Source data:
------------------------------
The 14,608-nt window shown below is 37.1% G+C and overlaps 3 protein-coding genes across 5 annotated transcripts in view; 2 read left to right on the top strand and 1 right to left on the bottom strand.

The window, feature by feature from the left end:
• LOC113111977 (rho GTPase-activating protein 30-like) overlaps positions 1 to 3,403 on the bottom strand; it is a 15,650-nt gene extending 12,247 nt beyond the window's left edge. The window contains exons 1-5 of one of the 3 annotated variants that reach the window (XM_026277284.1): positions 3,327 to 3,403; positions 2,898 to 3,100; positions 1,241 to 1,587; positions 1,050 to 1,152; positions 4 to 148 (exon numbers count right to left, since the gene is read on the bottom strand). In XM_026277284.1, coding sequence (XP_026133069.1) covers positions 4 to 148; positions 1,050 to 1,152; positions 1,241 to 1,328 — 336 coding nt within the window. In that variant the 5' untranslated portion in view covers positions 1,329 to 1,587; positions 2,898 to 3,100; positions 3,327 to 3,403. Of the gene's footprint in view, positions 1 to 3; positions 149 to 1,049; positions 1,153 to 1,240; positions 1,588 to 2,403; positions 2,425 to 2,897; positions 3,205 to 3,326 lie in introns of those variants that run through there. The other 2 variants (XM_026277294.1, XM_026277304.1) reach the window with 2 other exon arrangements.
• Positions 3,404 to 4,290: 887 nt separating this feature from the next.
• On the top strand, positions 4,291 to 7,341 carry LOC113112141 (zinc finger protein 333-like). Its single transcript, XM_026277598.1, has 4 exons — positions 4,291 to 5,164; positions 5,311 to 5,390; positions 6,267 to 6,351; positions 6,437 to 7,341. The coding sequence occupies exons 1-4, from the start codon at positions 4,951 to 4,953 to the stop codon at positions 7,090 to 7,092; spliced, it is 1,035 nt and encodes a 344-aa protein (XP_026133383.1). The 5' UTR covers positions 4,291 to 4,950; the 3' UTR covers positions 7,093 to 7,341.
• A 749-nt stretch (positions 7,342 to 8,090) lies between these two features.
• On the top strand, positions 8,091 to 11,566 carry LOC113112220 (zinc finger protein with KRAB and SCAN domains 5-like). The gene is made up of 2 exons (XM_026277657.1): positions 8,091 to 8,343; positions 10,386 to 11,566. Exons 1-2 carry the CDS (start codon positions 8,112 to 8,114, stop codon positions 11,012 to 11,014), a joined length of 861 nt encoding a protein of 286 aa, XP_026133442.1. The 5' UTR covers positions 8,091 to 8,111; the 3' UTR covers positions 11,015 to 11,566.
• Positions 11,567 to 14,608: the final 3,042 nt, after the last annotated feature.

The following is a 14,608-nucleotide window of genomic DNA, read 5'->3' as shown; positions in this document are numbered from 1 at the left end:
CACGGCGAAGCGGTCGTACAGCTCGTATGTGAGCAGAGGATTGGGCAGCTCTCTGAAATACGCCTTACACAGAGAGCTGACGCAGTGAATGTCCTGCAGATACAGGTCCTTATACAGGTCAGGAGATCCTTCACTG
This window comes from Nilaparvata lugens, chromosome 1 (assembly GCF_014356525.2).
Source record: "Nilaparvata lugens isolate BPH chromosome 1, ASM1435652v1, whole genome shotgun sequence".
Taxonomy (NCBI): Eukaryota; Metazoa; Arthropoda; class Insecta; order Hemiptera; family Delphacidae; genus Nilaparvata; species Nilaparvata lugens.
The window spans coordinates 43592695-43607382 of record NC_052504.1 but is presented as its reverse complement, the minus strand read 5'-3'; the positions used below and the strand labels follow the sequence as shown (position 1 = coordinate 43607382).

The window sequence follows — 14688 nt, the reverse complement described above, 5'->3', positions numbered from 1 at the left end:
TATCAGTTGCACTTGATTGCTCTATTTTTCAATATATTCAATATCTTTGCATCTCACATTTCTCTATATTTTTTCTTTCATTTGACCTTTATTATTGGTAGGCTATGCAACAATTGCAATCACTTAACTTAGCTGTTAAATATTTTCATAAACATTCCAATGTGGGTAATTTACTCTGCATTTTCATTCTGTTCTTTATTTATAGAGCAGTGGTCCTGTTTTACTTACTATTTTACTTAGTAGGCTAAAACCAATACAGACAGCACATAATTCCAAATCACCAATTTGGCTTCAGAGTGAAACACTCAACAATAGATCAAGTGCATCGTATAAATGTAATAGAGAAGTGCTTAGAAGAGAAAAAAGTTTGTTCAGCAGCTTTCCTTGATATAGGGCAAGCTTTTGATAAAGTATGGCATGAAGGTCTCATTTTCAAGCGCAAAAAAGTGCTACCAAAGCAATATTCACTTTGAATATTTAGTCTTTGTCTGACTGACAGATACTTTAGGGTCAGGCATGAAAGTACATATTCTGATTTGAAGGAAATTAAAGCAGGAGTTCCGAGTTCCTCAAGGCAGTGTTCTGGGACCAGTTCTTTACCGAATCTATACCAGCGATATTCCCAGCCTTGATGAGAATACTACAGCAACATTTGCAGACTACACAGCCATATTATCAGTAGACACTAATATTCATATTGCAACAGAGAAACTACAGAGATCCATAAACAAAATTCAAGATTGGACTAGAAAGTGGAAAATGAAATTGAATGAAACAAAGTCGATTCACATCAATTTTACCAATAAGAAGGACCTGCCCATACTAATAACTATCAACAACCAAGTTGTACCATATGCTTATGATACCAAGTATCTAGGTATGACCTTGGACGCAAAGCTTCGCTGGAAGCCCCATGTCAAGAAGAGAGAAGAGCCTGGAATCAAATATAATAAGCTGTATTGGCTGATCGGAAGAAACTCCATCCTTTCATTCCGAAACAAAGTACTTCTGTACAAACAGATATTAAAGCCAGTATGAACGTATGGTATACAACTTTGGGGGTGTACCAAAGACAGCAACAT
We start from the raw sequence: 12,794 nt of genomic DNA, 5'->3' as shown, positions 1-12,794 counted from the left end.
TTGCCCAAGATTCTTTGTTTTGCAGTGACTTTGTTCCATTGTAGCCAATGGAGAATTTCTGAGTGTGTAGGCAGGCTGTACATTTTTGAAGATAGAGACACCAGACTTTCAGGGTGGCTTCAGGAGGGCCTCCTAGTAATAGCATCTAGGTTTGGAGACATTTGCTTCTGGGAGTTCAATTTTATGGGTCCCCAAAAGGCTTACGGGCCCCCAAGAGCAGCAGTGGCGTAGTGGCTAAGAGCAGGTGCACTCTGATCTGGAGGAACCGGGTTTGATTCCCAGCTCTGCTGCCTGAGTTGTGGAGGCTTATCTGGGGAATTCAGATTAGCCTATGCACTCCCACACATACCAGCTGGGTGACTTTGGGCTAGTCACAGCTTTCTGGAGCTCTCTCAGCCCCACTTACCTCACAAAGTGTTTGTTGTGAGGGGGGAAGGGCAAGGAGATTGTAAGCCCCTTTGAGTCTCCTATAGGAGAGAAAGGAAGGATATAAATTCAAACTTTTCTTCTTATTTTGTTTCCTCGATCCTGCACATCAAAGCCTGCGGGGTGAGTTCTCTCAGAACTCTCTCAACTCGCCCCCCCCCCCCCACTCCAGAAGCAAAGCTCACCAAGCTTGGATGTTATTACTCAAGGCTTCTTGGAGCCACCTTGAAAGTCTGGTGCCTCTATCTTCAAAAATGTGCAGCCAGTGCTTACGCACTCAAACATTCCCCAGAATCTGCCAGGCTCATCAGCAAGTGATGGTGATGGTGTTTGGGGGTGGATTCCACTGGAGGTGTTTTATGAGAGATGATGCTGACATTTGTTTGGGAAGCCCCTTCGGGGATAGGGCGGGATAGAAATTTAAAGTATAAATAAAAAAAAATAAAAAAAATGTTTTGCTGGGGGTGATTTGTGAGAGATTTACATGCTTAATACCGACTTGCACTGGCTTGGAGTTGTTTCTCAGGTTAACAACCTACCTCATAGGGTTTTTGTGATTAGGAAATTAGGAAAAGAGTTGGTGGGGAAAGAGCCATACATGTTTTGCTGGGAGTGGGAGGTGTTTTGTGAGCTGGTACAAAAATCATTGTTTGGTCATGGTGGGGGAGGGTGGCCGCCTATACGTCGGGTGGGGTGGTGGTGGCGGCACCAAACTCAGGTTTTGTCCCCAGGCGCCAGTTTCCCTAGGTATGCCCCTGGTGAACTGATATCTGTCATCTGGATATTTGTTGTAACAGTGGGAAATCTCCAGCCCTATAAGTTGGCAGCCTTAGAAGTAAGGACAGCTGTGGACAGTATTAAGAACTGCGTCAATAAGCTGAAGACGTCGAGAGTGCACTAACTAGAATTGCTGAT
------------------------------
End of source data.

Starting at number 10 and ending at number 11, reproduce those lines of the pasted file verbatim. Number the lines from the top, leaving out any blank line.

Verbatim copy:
CACGGCGAAGCGGTCGTACAGCTCGTATGTGAGCAGAGGATTGGGCAGCTCTCTGAAATACGCCTTACACAGAGAGCTGACGCAGTGAATGTCCTGCAGATACAGGTCCTTATACAGGTCAGGAGATCCTTCACTG
This window comes from Nilaparvata lugens, chromosome 1 (assembly GCF_014356525.2).